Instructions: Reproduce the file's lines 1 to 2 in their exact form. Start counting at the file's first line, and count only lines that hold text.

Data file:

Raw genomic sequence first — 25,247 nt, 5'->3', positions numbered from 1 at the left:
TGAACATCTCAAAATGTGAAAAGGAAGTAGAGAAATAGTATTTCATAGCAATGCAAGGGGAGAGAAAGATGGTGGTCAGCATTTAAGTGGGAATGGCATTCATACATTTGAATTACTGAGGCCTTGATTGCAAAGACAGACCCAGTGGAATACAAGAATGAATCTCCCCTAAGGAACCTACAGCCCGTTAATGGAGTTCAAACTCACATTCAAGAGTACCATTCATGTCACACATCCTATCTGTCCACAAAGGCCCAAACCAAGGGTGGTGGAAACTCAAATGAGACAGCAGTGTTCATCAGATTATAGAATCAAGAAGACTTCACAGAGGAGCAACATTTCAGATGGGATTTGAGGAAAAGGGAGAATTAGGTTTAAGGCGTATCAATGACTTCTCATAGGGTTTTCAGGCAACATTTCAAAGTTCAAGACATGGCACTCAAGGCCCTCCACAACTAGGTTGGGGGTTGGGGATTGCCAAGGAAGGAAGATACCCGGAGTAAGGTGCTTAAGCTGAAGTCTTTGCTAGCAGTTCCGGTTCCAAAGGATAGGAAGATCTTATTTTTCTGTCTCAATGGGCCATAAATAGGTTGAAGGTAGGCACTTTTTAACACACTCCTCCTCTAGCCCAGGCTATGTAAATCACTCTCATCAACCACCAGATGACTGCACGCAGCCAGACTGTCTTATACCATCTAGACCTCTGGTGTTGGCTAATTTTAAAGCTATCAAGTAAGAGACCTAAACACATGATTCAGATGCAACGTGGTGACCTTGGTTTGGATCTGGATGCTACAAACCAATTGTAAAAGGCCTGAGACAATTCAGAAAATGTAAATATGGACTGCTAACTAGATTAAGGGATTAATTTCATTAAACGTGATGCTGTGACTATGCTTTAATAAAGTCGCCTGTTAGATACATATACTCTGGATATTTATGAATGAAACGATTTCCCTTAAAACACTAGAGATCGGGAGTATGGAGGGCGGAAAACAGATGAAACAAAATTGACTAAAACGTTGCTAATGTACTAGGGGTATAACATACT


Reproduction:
Raw genomic sequence first — 25,247 nt, 5'->3', positions numbered from 1 at the left:
TGAACATCTCAAAATGTGAAAAGGAAGTAGAGAAATAGTATTTCATAGCAATGCAAGGGGAGAGAAAGATGGTGGTCAGCATTTAAGTGGGAATGGCATTCATACATTTGAATTACTGAGGCCTTGATTGCAAAGACAGACCCAGTGGAATACAAGAATGAATCTCCCCTAAGGAACCTACAGCCCGTTAATGGAGTTCAAACTCACATTCAAGAGTACCATTCATGTCACACATCCTATCTGTCCACAAAGGCCCAAACCAAGGGTGGTGGAAACTCAAATGAGACAGCAGTGTTCATCAGATTATAGAATCAAGAAGACTTCACAGAGGAGCAACATTTCAGATGGGATTTGAGGAAAAGGGAGAATTAGGTTTAAGGCGTATCAATGACTTCTCATAGGGTTTTCAGGCAACATTTCAAAGTTCAAGACATGGCACTCAAGGCCCTCCACAACTAGGTTGGGGGTTGGGGATTGCCAAGGAAGGAAGATACCCGGAGTAAGGTGCTTAAGCTGAAGTCTTTGCTAGCAGTTCCGGTTCCAAAGGATAGGAAGATCTTATTTTTCTGTCTCAATGGGCCATAAATAGGTTGAAGGTAGGCACTTTTTAACACACTCCTCCTCTAGCCCAGGCTATGTAAATCACTCTCATCAACCACCAGATGACTGCACGCAGCCAGACTGTCTTATACCATCTAGACCTCTGGTGTTGGCTAATTTTAAAGCTATCAAGTAAGAGACCTAAACACATGATTCAGATGCAACGTGGTGACCTTGGTTTGGATCTGGATGCTACAAACCAATTGTAAAAGGCCTGAGACAATTCAGAAAATGTAAATATGGACTGCTAACTAGATTAAGGGATTAATTTCATTAAACGTGATGCTGTGACTATGCTTTAATAAAGTCGCCTGTTAGATACATATACTCTGGATATTTATGAATGAAACGATTTCCCTTAAAACACTAGAGATCGGGAGTATGGAGGGCGGAAAACAGATGAAACAAAATTGACTAAAACGTTGCTAATGTACTAGGGGTATAACATACT